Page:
Tony Ferguson opened as a clear favorite over Justin Gaethje for their interim lightweight championship bout at UFC 249.
After already having to abandon plans for the event in April, the company announced last Friday that UFC 249 is back on. VyStar Veterans Memorial Arena in Jacksonville, Florida, will play host to the stacked show May 9.
The Athletic's Ben Fowlkes pushed back on the notion this is the most star-studded card ever but considers it "very good."
On Monday, Caesars Palace unveiled the odds for all 12 fights on the preliminary and main cards:
- Justin Gaethje (+150) vs. Tony Ferguson (-180)
- Dominick Cruz (+200) vs. Henry Cejudo (-250)
- Jairzinho Rozenstruik (+230) vs. Francis Ngannou (-280)
- Jeremy Stephens (+200) vs. Calvin Kattar (-250)
- Yorgan De Castro (+150) vs. Greg Hardy (-180)
- Donald Cerrone (+105) vs. Anthony Pettis (-135)
- Aleksei Oleinik (+250) vs. Fabricio Werdum (-320)
- Michelle Waterson (+120) vs. Carla Esparza (-150)
- Uriah Hall (+100) vs. Ronaldo Souza (-130)
- Niko Price (+220) vs. Vicente Luque (-270)
- Charles Rosa (+150) vs. Bryce Mitchell (-180)
- Sam Alvey (+325) vs. Ryan Spann (-450)
Few were surprised to see Ferguson get the nod over Gaethje. He's riding a 12-fight winning streak and is the No. 1 challenger in the lightweight division.
Gaethje has won his last three fights, but fans still remember those defeats to Eddie Alvarez and Dustin Poirier.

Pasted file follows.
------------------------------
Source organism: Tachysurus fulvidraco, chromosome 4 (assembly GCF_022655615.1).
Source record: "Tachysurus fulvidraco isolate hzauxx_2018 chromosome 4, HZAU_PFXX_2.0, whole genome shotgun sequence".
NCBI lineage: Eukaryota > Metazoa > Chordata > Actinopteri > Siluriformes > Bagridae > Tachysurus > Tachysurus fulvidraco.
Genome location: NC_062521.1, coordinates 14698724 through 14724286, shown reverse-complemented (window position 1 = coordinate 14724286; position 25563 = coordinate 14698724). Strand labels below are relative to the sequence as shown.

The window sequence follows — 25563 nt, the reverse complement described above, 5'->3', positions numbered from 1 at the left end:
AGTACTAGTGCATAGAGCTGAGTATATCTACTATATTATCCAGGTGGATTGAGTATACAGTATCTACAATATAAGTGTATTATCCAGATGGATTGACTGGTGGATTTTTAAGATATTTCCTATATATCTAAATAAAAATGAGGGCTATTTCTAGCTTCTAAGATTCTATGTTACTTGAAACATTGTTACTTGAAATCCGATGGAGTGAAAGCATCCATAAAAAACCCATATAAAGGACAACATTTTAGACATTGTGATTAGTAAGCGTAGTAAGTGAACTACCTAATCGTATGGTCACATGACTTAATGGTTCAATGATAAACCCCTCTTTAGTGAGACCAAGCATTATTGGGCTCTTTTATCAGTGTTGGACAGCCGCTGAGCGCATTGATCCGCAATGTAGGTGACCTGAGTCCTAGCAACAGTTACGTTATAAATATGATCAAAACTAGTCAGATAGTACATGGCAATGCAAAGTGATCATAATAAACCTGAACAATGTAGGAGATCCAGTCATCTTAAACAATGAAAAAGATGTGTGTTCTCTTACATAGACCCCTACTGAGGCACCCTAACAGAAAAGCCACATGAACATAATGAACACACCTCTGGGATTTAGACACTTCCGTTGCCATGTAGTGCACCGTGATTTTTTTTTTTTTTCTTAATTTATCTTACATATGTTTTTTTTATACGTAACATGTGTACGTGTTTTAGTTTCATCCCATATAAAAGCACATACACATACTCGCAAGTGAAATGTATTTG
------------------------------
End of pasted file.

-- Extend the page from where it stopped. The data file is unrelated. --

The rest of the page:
Ferguson has a decided advantage in preparation time. Even with UFC 249's postponement, just over one month will have passed since Gaethje was confirmed as his opponent.
Maybe Gaethje catches Ferguson early. He's going to be the more aggressive of the two from the outset, and his relative lack of training time gives him an incentive to end this no later than the third round.
Still, the odds on Gaethje aren't long enough to make him a worthwhile bet.
Dominick Cruz, on the other hand, might be a smart play at +200.
He hasn't stepped inside the Octagon since his unanimous-decision defeat to Cody Garbrandt at UFC 207 in December 2016.
UFC President Dana White might have gone a bit over the top when arguing why the 35-year-old deserved to contend for Henry Cejudo's bantamweight championship after replacing Jose Aldo.
"He's still one of the best in the world," White told ESPN (h/t MMAJunkie's Mike Bohn). "He's one of the best in the world. He's a guy who has been incredibly plagued with injuries throughout his career. But, he's still looked at as one of the best in the world."
Cruz's talent has never been in question, with White referencing what has been his biggest obstacle. He's understandably an underdog against Cejudo, but that moneyline is almost too good to pass up.
The same can't be said for Donald Cerrone as he is preparing to oppose Anthony Pettis.
Pettis dropped three of his previous four fights, while Cerrone is coming off losses to Ferguson, Gaethje and Conor McGregor, none of which went past the second round. Falling to McGregor, who hadn't fought in more than a year, in 40 seconds was particularly bad.
It's somewhat surprising the odds between Pettis and Cerrone are as close as they are, though that's largely an indication of how uninspiring this fight is.